S100B protein has been measured in several biological fluids (cerebrospinal fluid, blood, urine and amniotic fluid) by a series of immunoassays, which have been variously used in different fluids.
Cerebrospinal fluid (CSF)was the first of various biological fluids in which the role of S100B as a marker of active brain damage was demonstrated [14, 15]. In perinatal medicine, measurements of S100B protein in CSF have been used to monitor infants affected by perinatal asphyxia and post-hemorrhagic ventricular dilatation brain damage during cardiac surgery. S100B concentrations correlated with the extent of brain lesions, with long-term prognosis, and with neurological impairment at 1 year of age or death before that time [16–18].
The idea of measuring S100B into blood was based on the hypothesis that during active brain injury at least some of the S100B released from the damaged tissue could spread into the systemic circulation , also as a result of hemodynamic rearrangement of the blood brain barrier. Increased blood concentrations of S100B were indeed detected in cases of chronic hypoxia and/or intraventricular hemorrhage (IVH) in preterm infants, in full-term infants suffering by perinatal asphyxia and adverse neurological outcomes [20–23]. S100B was also measured in the blood of women whose pregnancies are complicated by intrauterine growth retard and whose newborns develop intraventricular haemorrhage .
In the urine S100B concentrations at birth were significantly higher in preterm newborns developing intraventricular haemorrhage and/or brain damage. In a cross-sectional study using urine obtained from preterm newborns, the protein has been found to be a valuable predictor of early neonatal death [25–28].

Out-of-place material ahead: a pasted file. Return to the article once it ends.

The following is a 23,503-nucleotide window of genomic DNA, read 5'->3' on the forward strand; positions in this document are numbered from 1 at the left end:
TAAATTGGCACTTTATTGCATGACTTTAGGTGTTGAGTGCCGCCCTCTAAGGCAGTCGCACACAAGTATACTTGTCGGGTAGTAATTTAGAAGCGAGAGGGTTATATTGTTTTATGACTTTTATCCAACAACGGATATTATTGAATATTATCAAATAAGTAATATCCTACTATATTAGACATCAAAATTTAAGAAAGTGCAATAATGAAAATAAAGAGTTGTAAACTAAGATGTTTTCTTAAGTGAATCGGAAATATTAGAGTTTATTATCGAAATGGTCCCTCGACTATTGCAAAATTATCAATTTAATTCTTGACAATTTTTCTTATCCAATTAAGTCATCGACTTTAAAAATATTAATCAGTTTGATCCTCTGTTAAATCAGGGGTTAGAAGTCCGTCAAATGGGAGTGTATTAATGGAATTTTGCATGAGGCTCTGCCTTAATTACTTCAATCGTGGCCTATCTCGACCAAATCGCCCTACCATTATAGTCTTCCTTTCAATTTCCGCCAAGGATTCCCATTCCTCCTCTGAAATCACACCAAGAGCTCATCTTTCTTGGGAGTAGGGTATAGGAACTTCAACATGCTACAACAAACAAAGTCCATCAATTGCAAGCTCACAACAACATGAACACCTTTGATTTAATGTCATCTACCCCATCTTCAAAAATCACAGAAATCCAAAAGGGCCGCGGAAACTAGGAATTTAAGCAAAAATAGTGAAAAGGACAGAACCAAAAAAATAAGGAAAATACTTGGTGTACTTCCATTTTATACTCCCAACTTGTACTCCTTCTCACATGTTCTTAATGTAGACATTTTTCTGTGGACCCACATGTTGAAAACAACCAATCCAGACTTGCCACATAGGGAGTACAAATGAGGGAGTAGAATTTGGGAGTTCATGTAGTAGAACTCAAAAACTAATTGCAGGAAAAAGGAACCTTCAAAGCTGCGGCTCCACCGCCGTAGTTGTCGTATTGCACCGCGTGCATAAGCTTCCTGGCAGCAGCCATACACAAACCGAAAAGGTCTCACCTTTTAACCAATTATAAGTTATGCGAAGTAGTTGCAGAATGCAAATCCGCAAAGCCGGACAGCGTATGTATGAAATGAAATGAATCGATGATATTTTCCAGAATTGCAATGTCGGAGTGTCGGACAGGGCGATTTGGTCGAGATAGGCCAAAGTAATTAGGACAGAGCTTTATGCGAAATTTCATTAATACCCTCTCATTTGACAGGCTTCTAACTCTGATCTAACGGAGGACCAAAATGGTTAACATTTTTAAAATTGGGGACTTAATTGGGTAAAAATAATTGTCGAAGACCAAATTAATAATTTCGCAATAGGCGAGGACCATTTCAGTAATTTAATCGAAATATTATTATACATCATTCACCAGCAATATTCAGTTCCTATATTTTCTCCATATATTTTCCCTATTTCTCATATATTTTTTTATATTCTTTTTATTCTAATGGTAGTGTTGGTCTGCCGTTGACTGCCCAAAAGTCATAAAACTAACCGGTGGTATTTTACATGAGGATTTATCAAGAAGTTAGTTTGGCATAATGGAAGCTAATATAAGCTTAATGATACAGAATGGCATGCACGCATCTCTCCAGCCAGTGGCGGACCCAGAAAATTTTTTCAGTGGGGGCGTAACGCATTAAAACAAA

In the amniotic fluid S100B concentration has been shown to correlate with gestational age and with cerebral ultrasound scanning results in healthy fetuses . In addition, amniotic S100B concentrations are higher in monoamniotic than in diamniotic and singleton pregnancies, hinting at the possibility that each foetus releases a physiologically defined amount of S100B during pregnancy . Elevated S100B concentrations in the amniotic fluid have also been shown to constitute a reliable marker of foetus pathological conditions, including trisomy 21 [31–35].
Among human biological fluids, in the perinatal period, the studies aimed at investigating the presence of S100B protein in biological fluids, namely “unconventional” biological fluids such as saliva and milk, are especially intriguing. In particular saliva, which is more easily collected than CSF, blood or urine offers the hope of simple non-invasive tests especially useful in perinatal medicine. This possibility could even represent the reaching of the so called “gold standard” for non-invasive longitudinal monitoring of occurring brain damage eagerly awaited in clinical practice. Future prospects also include the possibility of monitoring the true effectiveness of the even more risky therapeutic strategies such as mechanical ventilation, brain cooling and experimental medications. Even more interesting prospects are offered by the detection of S100B in breast milk, candidating the protein as a participant in the biochemical communication between mother and child. This might contribute to the identification of biochemical markers with a series of unknown functions that to date confirm that the role of maternal milk instead of artificial ones in brain maturation involvement is unique.